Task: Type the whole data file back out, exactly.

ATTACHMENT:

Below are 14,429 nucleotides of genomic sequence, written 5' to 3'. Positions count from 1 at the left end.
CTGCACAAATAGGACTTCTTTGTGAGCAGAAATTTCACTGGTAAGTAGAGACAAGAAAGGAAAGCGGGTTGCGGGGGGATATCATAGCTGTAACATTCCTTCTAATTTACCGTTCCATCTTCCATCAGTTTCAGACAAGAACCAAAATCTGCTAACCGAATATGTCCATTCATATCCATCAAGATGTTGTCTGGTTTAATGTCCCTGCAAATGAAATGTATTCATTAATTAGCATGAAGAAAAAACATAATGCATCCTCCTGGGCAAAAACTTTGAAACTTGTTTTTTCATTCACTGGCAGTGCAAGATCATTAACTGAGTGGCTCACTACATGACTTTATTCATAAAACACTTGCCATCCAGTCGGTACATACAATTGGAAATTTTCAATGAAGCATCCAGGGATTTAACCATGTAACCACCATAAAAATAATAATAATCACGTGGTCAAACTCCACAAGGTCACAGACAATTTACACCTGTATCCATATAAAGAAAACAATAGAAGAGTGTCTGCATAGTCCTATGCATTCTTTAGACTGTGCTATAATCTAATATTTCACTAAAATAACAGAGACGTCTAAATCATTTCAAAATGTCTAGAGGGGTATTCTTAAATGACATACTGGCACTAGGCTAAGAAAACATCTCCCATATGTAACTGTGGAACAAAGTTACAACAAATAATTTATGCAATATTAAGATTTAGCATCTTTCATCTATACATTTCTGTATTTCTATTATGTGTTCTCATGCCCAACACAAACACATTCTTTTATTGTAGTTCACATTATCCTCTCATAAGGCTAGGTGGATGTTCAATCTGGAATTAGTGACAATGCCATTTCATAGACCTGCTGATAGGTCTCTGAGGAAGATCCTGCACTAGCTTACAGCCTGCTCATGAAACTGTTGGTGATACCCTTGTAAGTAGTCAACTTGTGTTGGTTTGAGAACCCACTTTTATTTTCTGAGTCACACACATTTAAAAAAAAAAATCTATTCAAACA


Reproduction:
Below are 14,429 nucleotides of genomic sequence, written 5' to 3'. Positions count from 1 at the left end.
CTGCACAAATAGGACTTCTTTGTGAGCAGAAATTTCACTGGTAAGTAGAGACAAGAAAGGAAAGCGGGTTGCGGGGGGATATCATAGCTGTAACATTCCTTCTAATTTACCGTTCCATCTTCCATCAGTTTCAGACAAGAACCAAAATCTGCTAACCGAATATGTCCATTCATATCCATCAAGATGTTGTCTGGTTTAATGTCCCTGCAAATGAAATGTATTCATTAATTAGCATGAAGAAAAAACATAATGCATCCTCCTGGGCAAAAACTTTGAAACTTGTTTTTTCATTCACTGGCAGTGCAAGATCATTAACTGAGTGGCTCACTACATGACTTTATTCATAAAACACTTGCCATCCAGTCGGTACATACAATTGGAAATTTTCAATGAAGCATCCAGGGATTTAACCATGTAACCACCATAAAAATAATAATAATCACGTGGTCAAACTCCACAAGGTCACAGACAATTTACACCTGTATCCATATAAAGAAAACAATAGAAGAGTGTCTGCATAGTCCTATGCATTCTTTAGACTGTGCTATAATCTAATATTTCACTAAAATAACAGAGACGTCTAAATCATTTCAAAATGTCTAGAGGGGTATTCTTAAATGACATACTGGCACTAGGCTAAGAAAACATCTCCCATATGTAACTGTGGAACAAAGTTACAACAAATAATTTATGCAATATTAAGATTTAGCATCTTTCATCTATACATTTCTGTATTTCTATTATGTGTTCTCATGCCCAACACAAACACATTCTTTTATTGTAGTTCACATTATCCTCTCATAAGGCTAGGTGGATGTTCAATCTGGAATTAGTGACAATGCCATTTCATAGACCTGCTGATAGGTCTCTGAGGAAGATCCTGCACTAGCTTACAGCCTGCTCATGAAACTGTTGGTGATACCCTTGTAAGTAGTCAACTTGTGTTGGTTTGAGAACCCACTTTTATTTTCTGAGTCACACACATTTAAAAAAAAAAATCTATTCAAACA